5 Successful INTJs Share Secrets to Making Hard Decisions

World-class decision-making is no longer the sole domain of corporate executives.

We must all improve our decision-making skills in today’s high-stakes business environment.

And although we may think our decision-making is first-class, we must weigh it against two measures: desired outcomes and comparative analysis.

If our decision-making produces optimal results, we can conclude we are good decision-makers.

But to become great decision-makers, we must compare our thinking to those who have made outstanding societal contributions.

If there is no comparative analysis, we are operating under a cloud of delusion.

According to Teradata, a multi-cloud data platform company, Comparative Analysis is defined as:

…Comparing two or more processes, documents, data sets, or other objects. Pattern analysis, filtering, and decision-tree analysis are forms of comparative analysis.

Comparative analysis allows us to create the best decision-making process and evaluate more effective ways of solving critical problems.

By evaluating the decision-making process of successful INTJs, from Warren Buffett to Quentin Tarantino, we can begin gauging how effective our methods and philosophies are.

Here are five successful INTJs who share their secrets to making hard decisions.

Warren Buffett

Warren Buffett has been deemed the greatest financial investor who has ever lived.

And while many have attempted to decode his investment strategies, Marcel Schwantes, an INC. Magazine contributing editor and leadership expert, outlined the decision-making process for Warren Buffet as follows:

Invest in yourself.

You are encouraged never to stop acquiring knowledge. More specifically, the knowledge that improves you as a whole not just as an investor.

Measure your success by your “inner scorecard.”

Your competition is with yourself as opposed to random strangers.

Love more.

This sounds strange as it relates to decision-making. However, Buffett suggests that money can’t buy life’s most valuable yet intangible things, like love. Love what you do and the people in your life.

In this vein, Buffett does not view decision-making as one-dimensional but holistic.

Decision-making is not merely what you do; it’s who you are.

Tina Fey

Comedian and Saturday Night Live (SNL) alumna Tina Fey suggests one should have a “Yes…and” perspective about decision-making.

Instead of ruling out a potential solution without consideration, determine what could be added to strengthen the possibilities.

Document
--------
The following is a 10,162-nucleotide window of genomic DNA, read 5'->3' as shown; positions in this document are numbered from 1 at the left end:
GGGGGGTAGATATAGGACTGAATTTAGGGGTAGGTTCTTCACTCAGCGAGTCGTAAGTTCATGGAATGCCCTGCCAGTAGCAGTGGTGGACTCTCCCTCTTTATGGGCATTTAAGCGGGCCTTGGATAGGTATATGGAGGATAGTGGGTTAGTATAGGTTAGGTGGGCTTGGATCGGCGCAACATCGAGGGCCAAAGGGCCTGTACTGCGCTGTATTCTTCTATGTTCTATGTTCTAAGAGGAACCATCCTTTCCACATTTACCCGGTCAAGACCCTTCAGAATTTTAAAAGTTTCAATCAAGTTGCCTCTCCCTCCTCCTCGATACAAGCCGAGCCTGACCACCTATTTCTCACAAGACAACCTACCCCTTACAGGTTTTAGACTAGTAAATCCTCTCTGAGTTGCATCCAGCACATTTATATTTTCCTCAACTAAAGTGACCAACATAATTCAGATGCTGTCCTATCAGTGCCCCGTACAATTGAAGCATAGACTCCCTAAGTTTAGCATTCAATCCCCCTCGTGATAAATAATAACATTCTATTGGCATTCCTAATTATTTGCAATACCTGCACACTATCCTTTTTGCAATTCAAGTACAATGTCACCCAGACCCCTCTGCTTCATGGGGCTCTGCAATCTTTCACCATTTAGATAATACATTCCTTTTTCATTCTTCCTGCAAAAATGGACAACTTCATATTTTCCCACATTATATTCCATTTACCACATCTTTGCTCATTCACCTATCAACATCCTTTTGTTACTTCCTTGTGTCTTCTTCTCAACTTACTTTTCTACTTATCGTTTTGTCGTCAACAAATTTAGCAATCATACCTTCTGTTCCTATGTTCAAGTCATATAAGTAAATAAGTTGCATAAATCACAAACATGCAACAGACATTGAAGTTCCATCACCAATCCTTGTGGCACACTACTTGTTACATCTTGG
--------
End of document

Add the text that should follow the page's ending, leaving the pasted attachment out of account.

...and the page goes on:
Hanna Hart, a leadership coach and consultant, elaborated on Tina Fey’s decision-making process by saying:

“Yes, and” means finding the value in others’ contributions and rather than criticizing and shutting them down. It is the opposite of what Lou Gerstner called the “culture of no” that he inherited when he took the reins at IBM in the ’90s and found rampant indecision in an environment where dissenters won the day and innovation was stifled. In a Yes, and culture, new ideas are welcomed, explored, and expanded upon. Divergent or conflicting ideas are openly and constructively discussed and evaluated. In this generous and generative environment, innovation flourishes, and team members feel valued.

Under this doctrine, potential ideas are accepted before they are determined ineffective.

Barack Obama

Arguably the U.S. presidency is the most demanding job ever created. Former President Barack Obama made decisions based on the probabilities for success rather than perfect solutions.

Former President Obama said:

…In just a few short weeks on the job, I had already realized that because every tough decision came down to a probability, then certainty was an impossibility — which could leave me encumbered by the sense that I could never get it quite right. So rather than let myself get paralyzed in the quest for a perfect solution, or succumb to the temptation to just go with my gut every time, I created a sound decision-making process — one where I really listened to the experts, followed the facts, considered my goals and weighed all of that against my principles. Then, no matter how things turned out, I would at least know I had done my level best with the information in front of me…. We’re constantly assessing how to act and what to do, carefully weighing the safety of each choice. It can be exhausting.